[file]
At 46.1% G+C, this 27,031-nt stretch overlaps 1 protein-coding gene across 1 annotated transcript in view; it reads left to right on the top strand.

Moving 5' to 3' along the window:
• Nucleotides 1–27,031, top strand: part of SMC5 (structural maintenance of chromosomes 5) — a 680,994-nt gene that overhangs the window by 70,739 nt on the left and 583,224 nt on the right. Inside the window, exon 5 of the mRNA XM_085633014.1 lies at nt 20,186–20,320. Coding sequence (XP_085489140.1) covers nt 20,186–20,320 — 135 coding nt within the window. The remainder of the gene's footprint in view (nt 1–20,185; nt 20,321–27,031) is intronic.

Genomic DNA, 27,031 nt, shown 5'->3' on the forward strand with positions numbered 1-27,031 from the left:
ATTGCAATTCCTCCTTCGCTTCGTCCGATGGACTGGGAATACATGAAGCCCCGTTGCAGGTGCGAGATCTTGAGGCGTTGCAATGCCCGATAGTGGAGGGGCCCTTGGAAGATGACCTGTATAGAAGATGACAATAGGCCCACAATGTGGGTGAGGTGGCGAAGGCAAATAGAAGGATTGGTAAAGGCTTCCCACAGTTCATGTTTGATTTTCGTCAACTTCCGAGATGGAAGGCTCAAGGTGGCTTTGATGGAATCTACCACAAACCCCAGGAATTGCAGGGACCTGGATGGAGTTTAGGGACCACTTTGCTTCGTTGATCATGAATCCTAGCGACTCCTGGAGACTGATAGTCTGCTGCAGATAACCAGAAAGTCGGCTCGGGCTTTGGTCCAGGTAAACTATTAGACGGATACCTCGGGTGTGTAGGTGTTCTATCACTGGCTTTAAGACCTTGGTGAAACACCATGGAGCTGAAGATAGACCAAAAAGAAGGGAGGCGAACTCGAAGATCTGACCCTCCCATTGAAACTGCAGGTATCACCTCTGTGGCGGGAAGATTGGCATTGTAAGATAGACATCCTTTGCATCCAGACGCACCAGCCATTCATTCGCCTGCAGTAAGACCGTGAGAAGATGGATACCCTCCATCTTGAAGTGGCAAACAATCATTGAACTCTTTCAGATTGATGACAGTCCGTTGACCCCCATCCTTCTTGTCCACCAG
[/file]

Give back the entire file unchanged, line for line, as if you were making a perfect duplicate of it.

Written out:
At 46.1% G+C, this 27,031-nt stretch overlaps 1 protein-coding gene across 1 annotated transcript in view; it reads left to right on the top strand.

Moving 5' to 3' along the window:
• Nucleotides 1–27,031, top strand: part of SMC5 (structural maintenance of chromosomes 5) — a 680,994-nt gene that overhangs the window by 70,739 nt on the left and 583,224 nt on the right. Inside the window, exon 5 of the mRNA XM_085633014.1 lies at nt 20,186–20,320. Coding sequence (XP_085489140.1) covers nt 20,186–20,320 — 135 coding nt within the window. The remainder of the gene's footprint in view (nt 1–20,185; nt 20,321–27,031) is intronic.

Genomic DNA, 27,031 nt, shown 5'->3' on the forward strand with positions numbered 1-27,031 from the left:
ATTGCAATTCCTCCTTCGCTTCGTCCGATGGACTGGGAATACATGAAGCCCCGTTGCAGGTGCGAGATCTTGAGGCGTTGCAATGCCCGATAGTGGAGGGGCCCTTGGAAGATGACCTGTATAGAAGATGACAATAGGCCCACAATGTGGGTGAGGTGGCGAAGGCAAATAGAAGGATTGGTAAAGGCTTCCCACAGTTCATGTTTGATTTTCGTCAACTTCCGAGATGGAAGGCTCAAGGTGGCTTTGATGGAATCTACCACAAACCCCAGGAATTGCAGGGACCTGGATGGAGTTTAGGGACCACTTTGCTTCGTTGATCATGAATCCTAGCGACTCCTGGAGACTGATAGTCTGCTGCAGATAACCAGAAAGTCGGCTCGGGCTTTGGTCCAGGTAAACTATTAGACGGATACCTCGGGTGTGTAGGTGTTCTATCACTGGCTTTAAGACCTTGGTGAAACACCATGGAGCTGAAGATAGACCAAAAAGAAGGGAGGCGAACTCGAAGATCTGACCCTCCCATTGAAACTGCAGGTATCACCTCTGTGGCGGGAAGATTGGCATTGTAAGATAGACATCCTTTGCATCCAGACGCACCAGCCATTCATTCGCCTGCAGTAAGACCGTGAGAAGATGGATACCCTCCATCTTGAAGTGGCAAACAATCATTGAACTCTTTCAGATTGATGACAGTCCGTTGACCCCCATCCTTCTTGTCCACCAG